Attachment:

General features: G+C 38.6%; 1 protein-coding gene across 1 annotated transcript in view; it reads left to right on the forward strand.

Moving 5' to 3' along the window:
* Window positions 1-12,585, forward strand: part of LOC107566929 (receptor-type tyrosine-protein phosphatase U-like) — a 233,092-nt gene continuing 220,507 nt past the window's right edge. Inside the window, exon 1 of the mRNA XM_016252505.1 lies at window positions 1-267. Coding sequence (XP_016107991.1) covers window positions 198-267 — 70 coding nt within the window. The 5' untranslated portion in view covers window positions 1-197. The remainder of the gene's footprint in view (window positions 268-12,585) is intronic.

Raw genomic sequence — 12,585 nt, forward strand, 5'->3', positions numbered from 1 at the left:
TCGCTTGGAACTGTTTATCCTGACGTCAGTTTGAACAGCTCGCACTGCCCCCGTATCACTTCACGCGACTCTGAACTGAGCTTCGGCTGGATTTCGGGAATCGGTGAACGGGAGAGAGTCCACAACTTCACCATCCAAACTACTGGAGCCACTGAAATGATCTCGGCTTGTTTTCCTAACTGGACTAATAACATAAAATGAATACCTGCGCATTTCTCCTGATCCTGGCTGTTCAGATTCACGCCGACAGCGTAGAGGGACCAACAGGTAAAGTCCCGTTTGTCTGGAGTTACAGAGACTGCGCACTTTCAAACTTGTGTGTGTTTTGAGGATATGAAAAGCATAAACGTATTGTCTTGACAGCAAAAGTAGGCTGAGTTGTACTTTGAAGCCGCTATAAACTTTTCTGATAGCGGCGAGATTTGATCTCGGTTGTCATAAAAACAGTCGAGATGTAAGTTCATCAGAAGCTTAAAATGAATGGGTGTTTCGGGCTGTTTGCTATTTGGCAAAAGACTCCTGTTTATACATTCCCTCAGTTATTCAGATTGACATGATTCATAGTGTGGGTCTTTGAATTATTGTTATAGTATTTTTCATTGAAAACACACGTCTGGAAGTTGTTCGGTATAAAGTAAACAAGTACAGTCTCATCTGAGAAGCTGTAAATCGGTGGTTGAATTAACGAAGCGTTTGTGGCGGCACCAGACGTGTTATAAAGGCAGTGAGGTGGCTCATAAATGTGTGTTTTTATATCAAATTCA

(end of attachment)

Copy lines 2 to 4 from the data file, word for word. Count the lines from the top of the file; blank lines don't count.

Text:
Moving 5' to 3' along the window:
* Window positions 1-12,585, forward strand: part of LOC107566929 (receptor-type tyrosine-protein phosphatase U-like) — a 233,092-nt gene continuing 220,507 nt past the window's right edge. Inside the window, exon 1 of the mRNA XM_016252505.1 lies at window positions 1-267. Coding sequence (XP_016107991.1) covers window positions 198-267 — 70 coding nt within the window. The 5' untranslated portion in view covers window positions 1-197. The remainder of the gene's footprint in view (window positions 268-12,585) is intronic.

Raw genomic sequence — 12,585 nt, forward strand, 5'->3', positions numbered from 1 at the left: